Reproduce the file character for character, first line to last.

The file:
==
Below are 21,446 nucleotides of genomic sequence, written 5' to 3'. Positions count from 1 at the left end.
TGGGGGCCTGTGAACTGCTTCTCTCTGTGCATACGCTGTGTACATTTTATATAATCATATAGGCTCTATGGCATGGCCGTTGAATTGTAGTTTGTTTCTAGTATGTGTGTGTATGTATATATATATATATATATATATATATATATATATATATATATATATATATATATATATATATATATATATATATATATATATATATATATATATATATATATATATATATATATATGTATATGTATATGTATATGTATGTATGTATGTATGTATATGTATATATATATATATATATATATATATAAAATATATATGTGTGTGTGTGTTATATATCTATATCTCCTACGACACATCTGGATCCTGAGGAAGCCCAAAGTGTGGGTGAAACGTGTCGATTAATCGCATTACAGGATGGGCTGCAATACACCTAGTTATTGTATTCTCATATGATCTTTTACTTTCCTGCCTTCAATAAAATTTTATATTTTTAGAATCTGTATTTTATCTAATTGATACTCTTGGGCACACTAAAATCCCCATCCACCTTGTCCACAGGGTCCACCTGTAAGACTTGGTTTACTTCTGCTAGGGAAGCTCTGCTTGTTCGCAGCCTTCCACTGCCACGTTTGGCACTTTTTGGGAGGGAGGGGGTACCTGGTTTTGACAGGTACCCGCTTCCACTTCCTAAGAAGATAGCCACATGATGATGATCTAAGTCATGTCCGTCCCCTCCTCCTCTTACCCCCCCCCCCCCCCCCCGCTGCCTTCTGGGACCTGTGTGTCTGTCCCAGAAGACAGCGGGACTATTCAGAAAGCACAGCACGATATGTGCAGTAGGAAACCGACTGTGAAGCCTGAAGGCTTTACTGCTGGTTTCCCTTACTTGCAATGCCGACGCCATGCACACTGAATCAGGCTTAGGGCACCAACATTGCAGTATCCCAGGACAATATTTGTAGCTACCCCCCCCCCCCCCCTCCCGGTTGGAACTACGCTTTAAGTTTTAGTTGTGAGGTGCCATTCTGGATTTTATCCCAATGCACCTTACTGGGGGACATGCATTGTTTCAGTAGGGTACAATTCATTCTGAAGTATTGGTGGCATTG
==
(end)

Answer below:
Below are 21,446 nucleotides of genomic sequence, written 5' to 3'. Positions count from 1 at the left end.
TGGGGGCCTGTGAACTGCTTCTCTCTGTGCATACGCTGTGTACATTTTATATAATCATATAGGCTCTATGGCATGGCCGTTGAATTGTAGTTTGTTTCTAGTATGTGTGTGTATGTATATATATATATATATATATATATATATATATATATATATATATATATATATATATATATATATATATATATATATATATATATATATATATATATATATATATATATATATATATGTATATGTATATGTATATGTATGTATGTATGTATGTATATGTATATATATATATATATATATATATATAAAATATATATGTGTGTGTGTGTTATATATCTATATCTCCTACGACACATCTGGATCCTGAGGAAGCCCAAAGTGTGGGTGAAACGTGTCGATTAATCGCATTACAGGATGGGCTGCAATACACCTAGTTATTGTATTCTCATATGATCTTTTACTTTCCTGCCTTCAATAAAATTTTATATTTTTAGAATCTGTATTTTATCTAATTGATACTCTTGGGCACACTAAAATCCCCATCCACCTTGTCCACAGGGTCCACCTGTAAGACTTGGTTTACTTCTGCTAGGGAAGCTCTGCTTGTTCGCAGCCTTCCACTGCCACGTTTGGCACTTTTTGGGAGGGAGGGGGTACCTGGTTTTGACAGGTACCCGCTTCCACTTCCTAAGAAGATAGCCACATGATGATGATCTAAGTCATGTCCGTCCCCTCCTCCTCTTACCCCCCCCCCCCCCCCCCGCTGCCTTCTGGGACCTGTGTGTCTGTCCCAGAAGACAGCGGGACTATTCAGAAAGCACAGCACGATATGTGCAGTAGGAAACCGACTGTGAAGCCTGAAGGCTTTACTGCTGGTTTCCCTTACTTGCAATGCCGACGCCATGCACACTGAATCAGGCTTAGGGCACCAACATTGCAGTATCCCAGGACAATATTTGTAGCTACCCCCCCCCCCCCCCTCCCGGTTGGAACTACGCTTTAAGTTTTAGTTGTGAGGTGCCATTCTGGATTTTATCCCAATGCACCTTACTGGGGGACATGCATTGTTTCAGTAGGGTACAATTCATTCTGAAGTATTGGTGGCATTG